Insurers confess to spying, overcharging and misleading customers

Insurers confess to spying, overcharging and misleading customers | Insurance Business

Insurers confess to spying, overcharging and misleading customers

Spying on policyholders, overcharging customers and misleading sales calls - these are just a few examples of insurer misconduct being scrutinized in the 6th round of the financial services royal commission.

The new round of hearings, which kicked off on September 10 and will run through September 20, will examine 10 case studies to assess three categories of the Australian insurance industry – life insurance, general insurance, and the regulatory regime.

Day 1 of the public hearings on the insurance industry saw senior counsel assisting Rowena Orr disclosing several admissions of possible misconduct, or any conduct that fell below community standards and expectations since 2008, that were included in submissions lodged by 16 insurance companies, Reuters reported.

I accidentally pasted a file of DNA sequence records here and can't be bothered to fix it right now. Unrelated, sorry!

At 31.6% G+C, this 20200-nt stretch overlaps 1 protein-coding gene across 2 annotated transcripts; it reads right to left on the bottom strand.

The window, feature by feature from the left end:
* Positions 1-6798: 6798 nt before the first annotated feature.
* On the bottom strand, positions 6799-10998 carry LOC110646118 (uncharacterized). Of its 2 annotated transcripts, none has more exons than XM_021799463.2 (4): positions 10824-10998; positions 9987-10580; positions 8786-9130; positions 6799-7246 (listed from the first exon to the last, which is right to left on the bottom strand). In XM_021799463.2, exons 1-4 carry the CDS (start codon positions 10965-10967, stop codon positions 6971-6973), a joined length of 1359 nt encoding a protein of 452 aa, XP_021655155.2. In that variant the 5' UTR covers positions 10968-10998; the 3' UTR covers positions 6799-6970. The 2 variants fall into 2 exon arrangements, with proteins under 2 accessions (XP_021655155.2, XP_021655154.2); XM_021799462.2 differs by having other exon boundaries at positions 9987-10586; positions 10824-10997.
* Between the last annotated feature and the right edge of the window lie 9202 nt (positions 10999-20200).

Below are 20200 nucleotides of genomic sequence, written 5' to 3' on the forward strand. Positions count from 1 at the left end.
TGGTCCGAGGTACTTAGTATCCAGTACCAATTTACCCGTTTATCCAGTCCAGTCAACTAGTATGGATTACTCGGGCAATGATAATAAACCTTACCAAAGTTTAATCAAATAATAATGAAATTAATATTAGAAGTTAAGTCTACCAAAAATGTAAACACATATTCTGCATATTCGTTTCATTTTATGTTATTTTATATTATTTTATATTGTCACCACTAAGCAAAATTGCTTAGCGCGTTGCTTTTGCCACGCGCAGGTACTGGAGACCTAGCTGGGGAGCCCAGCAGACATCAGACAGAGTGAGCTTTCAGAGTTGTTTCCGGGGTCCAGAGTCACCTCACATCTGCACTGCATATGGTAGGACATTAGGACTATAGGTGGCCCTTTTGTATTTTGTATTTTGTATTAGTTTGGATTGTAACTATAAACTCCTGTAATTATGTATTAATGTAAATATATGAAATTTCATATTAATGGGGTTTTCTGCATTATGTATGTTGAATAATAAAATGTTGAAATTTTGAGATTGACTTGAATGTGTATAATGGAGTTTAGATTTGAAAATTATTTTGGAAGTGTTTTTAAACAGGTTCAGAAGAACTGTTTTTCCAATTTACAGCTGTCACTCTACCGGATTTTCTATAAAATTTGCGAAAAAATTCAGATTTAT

Dai-ichi Life’s Australian unit TAL admitted to having made hundreds of misleading sales calls, including calls to vulnerable people with limited literacy, or poor communication and comprehension skills.

“From 2012 to 2017, TAL identified that approximately 3.5% of its monitored calls were misleading sales calls according to its internal criteria,” Orr told the inquiry.

American life insurer MetLife wrote that it had spied on policyholders who had made mental-health claims.

The inquiry also heard that Hong Kong-based AIA Group overcharged customers on their premiums, while the Swiss giant Zurich Insurance Group had applied the terms of its policies incorrectly.

IAG, which owns nearly 20% of the country’s life-insurance market, reported that it had identified 112 cases of misconduct, including systematic problems with its sale processes and the handling of claims.

Orr said the commission had also received reports of misconduct from the insurance units of Commonwealth Bank, Westpac Banking Corp, National Australia Bank, and Australia and New Zealand Banking Group.

Only QBE Insurance, which holds 8.7% of the life-insurance market, did not report instances of misconduct to the inquiry, with Orr adding that QBE described some “issues” and “incidents”, Reuters reported.